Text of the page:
- Ed Kyle

Offline EE Scott

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Re: SLS General Discussion Thread 2
« Reply #325 on: 03/14/2016 02:38 PM »

...snip...

These questions were all studied to death a decade ago.  Multiple studies of innumerable alternative designs.  The best answer nearly every time looked pretty much like the rocket now being built.

 - Ed Kyle

This is not a helpful description. The "best answer" was pushed into view by folks who in my opinion appeared highly politically biased. Does the idea of black zones or perhaps the name Michael Griffin not bring back any memories of those days? If I am remembering that time inaccurately, please let me know.
"Black Zones"?  That had nothing to do with SLS.  Michael Griffin?  He was gone before SLS was defined. 

A series of studies, including the substantial "Requirements Analyses Cycle", were performed during 2010-2011, months after President Obama sent Griffin packing.  Saturn V-like RP/LOX first stages were considered, but the development costs were an issue.  ORSC and J-2X would have been required.  SLS won in part because the propulsion existed, or nearly existed, minimizing development cost.  NASA can hardly afford SLS as it is.  It never would have been able to fund a full-up new propulsion development effort. 

 - Ed Kyle

Good points. I was not thinking about the RAC studies, I thought you were referencing ESAS, etc., when you stated that this issue was studied to death a decade ago, which I took to mean that you are stating that any doubts about the superiority of SDLV solutions vs. non-SDLV for NASA's manned BEO program was basically put to bed long ago.
« Last Edit: 03/14/2016 02:39 PM by EE Scott »
Scott

Offline EE Scott

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Re: SLS General Discussion Thread 2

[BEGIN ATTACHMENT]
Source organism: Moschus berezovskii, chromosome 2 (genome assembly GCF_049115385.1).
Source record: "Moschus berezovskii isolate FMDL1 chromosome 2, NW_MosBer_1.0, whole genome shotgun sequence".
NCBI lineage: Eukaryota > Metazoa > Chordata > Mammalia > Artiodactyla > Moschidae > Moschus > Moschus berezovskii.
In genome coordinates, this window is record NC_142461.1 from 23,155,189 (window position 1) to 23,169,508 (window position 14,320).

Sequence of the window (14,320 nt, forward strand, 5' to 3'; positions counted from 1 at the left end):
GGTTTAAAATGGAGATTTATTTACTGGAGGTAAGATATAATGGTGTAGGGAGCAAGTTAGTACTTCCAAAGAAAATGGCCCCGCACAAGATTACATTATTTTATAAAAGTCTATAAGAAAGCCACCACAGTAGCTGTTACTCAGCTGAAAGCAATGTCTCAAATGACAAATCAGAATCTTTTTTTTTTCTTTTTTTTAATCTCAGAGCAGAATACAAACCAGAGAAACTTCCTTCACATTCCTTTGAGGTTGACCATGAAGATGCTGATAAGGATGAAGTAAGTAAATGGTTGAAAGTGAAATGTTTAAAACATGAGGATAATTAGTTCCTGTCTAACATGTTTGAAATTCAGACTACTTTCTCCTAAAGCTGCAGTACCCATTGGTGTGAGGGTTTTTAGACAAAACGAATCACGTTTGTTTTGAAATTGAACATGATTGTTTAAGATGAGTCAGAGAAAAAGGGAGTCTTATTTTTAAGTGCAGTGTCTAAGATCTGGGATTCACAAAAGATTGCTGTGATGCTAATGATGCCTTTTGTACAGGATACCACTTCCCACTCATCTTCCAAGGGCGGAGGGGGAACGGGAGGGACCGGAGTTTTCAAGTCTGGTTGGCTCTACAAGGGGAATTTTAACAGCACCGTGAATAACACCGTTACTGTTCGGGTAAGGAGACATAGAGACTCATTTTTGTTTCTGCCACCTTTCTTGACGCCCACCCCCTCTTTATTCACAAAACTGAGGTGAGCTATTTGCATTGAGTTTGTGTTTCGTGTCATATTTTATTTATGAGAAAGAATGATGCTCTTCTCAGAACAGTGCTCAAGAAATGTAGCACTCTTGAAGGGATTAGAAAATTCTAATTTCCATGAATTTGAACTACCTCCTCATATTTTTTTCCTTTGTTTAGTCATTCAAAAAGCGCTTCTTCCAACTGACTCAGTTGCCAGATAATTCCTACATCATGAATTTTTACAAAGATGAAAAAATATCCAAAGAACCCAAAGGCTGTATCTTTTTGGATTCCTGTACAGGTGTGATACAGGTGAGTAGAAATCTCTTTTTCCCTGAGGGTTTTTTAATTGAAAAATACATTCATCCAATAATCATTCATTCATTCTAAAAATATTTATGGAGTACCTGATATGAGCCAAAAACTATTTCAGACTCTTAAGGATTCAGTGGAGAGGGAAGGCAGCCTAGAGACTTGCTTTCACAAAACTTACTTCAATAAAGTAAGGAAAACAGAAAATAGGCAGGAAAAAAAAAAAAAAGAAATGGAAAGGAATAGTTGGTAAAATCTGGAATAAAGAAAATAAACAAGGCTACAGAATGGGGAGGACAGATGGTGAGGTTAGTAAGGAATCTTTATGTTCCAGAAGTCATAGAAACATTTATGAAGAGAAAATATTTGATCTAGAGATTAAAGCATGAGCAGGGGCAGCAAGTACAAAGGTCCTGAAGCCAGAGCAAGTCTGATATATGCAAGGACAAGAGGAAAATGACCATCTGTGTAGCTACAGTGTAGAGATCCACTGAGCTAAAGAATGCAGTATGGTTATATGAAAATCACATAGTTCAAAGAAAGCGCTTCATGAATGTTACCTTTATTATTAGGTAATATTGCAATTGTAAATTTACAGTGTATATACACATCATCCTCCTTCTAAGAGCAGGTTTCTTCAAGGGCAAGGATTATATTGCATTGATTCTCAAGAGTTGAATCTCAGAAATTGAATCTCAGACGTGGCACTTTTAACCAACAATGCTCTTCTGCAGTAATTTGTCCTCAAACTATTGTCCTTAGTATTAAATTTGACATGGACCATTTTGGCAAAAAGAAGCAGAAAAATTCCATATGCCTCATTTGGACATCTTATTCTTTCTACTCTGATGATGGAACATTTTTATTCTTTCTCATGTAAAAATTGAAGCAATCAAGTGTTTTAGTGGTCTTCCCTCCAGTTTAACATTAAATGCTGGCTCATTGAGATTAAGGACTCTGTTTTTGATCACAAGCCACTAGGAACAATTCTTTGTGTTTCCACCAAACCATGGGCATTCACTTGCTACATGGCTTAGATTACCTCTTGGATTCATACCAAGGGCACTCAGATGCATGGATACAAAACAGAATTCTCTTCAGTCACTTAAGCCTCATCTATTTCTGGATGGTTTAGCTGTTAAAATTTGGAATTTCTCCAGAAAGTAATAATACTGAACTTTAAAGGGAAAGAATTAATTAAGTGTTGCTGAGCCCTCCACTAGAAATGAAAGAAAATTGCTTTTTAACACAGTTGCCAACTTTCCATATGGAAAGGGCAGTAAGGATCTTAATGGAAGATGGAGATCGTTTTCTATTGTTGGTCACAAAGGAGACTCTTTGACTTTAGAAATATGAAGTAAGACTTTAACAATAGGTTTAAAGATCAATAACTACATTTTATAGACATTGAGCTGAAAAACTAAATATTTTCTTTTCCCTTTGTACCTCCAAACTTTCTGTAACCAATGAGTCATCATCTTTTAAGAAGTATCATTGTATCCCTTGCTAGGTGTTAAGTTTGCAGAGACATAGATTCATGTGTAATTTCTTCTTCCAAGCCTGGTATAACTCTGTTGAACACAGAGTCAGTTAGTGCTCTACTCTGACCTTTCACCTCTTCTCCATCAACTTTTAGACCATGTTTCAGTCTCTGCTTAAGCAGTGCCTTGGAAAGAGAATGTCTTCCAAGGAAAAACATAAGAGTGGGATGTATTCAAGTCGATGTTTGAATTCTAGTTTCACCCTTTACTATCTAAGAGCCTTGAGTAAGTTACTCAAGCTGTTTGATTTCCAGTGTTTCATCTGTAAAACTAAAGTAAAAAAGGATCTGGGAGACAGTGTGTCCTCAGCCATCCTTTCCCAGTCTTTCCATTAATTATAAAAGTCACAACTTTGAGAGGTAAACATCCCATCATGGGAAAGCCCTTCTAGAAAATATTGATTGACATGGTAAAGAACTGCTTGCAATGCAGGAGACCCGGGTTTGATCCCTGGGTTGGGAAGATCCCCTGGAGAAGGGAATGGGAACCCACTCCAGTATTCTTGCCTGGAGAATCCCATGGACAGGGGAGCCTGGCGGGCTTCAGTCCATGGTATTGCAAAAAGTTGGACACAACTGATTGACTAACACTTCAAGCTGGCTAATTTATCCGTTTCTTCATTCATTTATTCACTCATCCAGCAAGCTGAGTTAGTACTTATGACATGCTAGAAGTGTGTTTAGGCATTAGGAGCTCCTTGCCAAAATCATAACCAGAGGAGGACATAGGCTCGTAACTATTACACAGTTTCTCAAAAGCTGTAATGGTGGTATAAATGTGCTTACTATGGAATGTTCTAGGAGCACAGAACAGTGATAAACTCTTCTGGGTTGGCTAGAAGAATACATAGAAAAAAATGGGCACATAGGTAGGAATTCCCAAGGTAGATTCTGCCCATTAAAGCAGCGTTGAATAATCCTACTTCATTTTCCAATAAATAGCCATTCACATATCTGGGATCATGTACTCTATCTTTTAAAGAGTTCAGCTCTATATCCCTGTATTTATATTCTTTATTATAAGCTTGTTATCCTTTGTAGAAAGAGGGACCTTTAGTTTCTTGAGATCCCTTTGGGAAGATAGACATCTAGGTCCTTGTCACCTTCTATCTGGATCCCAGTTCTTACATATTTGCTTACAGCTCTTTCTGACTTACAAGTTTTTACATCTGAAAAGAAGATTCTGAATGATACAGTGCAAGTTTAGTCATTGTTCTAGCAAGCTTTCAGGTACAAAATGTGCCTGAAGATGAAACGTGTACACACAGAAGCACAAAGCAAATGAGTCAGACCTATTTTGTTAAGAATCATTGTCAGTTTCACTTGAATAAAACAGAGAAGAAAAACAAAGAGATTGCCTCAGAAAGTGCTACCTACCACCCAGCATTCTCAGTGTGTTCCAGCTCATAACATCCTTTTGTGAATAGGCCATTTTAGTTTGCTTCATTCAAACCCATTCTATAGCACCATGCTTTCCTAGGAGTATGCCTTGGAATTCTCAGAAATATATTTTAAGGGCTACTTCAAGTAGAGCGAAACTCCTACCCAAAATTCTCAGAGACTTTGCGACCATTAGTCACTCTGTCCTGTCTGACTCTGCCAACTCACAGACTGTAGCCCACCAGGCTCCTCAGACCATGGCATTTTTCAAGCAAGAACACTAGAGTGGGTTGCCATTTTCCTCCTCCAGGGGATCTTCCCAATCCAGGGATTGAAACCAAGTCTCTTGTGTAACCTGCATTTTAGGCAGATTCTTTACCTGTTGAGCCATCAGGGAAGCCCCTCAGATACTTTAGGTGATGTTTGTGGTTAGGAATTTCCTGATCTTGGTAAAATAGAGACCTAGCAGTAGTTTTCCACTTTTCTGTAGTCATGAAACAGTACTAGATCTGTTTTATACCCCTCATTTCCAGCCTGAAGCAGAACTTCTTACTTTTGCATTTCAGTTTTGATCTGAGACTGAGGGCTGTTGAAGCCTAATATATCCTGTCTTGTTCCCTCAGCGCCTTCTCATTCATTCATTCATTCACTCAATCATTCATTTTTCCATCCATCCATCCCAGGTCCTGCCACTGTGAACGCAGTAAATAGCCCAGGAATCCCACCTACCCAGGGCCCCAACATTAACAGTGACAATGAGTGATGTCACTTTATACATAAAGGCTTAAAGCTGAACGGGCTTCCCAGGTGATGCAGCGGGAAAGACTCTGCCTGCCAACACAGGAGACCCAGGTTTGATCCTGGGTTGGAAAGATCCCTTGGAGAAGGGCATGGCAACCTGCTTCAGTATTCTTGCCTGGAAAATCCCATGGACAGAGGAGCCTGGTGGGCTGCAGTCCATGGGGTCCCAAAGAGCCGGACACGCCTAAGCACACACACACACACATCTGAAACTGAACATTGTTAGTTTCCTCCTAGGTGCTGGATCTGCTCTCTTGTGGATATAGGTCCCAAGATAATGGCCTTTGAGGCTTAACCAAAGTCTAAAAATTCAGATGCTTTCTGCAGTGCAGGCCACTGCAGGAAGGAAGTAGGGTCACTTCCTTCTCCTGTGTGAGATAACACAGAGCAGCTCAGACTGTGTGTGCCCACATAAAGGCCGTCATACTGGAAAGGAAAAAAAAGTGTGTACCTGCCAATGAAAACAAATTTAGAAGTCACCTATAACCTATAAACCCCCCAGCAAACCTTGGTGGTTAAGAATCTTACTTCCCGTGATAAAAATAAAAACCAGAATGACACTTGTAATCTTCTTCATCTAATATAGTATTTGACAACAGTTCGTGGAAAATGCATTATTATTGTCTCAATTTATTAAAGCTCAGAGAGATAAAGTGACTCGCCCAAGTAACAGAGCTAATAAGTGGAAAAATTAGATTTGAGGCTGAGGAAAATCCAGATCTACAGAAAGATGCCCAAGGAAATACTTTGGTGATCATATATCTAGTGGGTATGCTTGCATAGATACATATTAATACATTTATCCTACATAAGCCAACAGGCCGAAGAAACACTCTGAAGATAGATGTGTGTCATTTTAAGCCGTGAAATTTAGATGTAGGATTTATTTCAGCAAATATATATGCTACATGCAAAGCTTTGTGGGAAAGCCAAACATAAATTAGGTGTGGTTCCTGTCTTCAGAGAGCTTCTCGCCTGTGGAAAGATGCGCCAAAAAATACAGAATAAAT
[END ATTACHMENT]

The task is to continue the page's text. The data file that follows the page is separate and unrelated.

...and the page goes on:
« Reply #326 on: 03/14/2016 02:40 PM »

...snip...

These questions were all studied to death a decade ago.  Multiple studies of innumerable alternative designs.  The best answer nearly every time looked pretty much like the rocket now being built.

 - Ed Kyle

This is not a helpful description. The "best answer" was pushed into view by folks who in my opinion appeared highly politically biased. Does the idea of black zones or perhaps the name Michael Griffin not bring back any memories of those days? If I am remembering that time inaccurately, please let me know.

So NASA faked their own cost estimates? SLS is a good TLI launcher and it was considered cheaper in development than the alternatives. Back in 2010.



No I don't mean to imply that, sorry if it came off that way. I wasn't thinking specifically of SLS.
Scott

Offline edkyle99

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Re: SLS General Discussion Thread 2
« Reply #327 on: 03/14/2016 02:43 PM »
It only needs enough thrust to keep positive T/W after the SRBs stop thrusting.
This may be a pretty minor nitpick. The Shuttle had a T/W lower than 1:1 at SRB separation. Isn't the same true of SLS?
At SRB sep, STS T/W was probably 0.91-0.93 or thereabouts, so generally speaking the design was for a nearly 1:1 ratio at staging.  T/W went positive within 15-20 seconds and of course remained positive for the subsequent ~355 seconds of the SSME burn.  I'm not sure about SLS at the moment, but I would expect it to also be ballpark 1:1.

 - Ed Kyle
« Last Edit: 03/14/2016 02:47 PM by edkyle99 »

Offline TomH

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Re: SLS General Discussion Thread 2
« Reply #328 on: 03/14/2016 03:35 PM »
It only needs enough thrust to keep positive T/W after the SRBs stop thrusting.
This may be a pretty minor nitpick. The Shuttle had a T/W lower than 1:1 at SRB separation. Isn't the same true of SLS?

If you were doing a perfectly vertical shot toward GSO or escape, that ratio would cause gravity losses which are greater than acceleration. The thing is, the W part of that T/W is a function of gravity times mass. When you factor your velocity into separate vectors according to your trajectory, some of the V is vertical climb and some of it is downrange velocity. The downrange velocity is canceling out part of the gravitational pull. Sitting on the ground, mass and weight are equal. Once you are in a semi-orbital trajectory, the weight is less than the mass, so what seems to be < 1:1 ratio actually is not.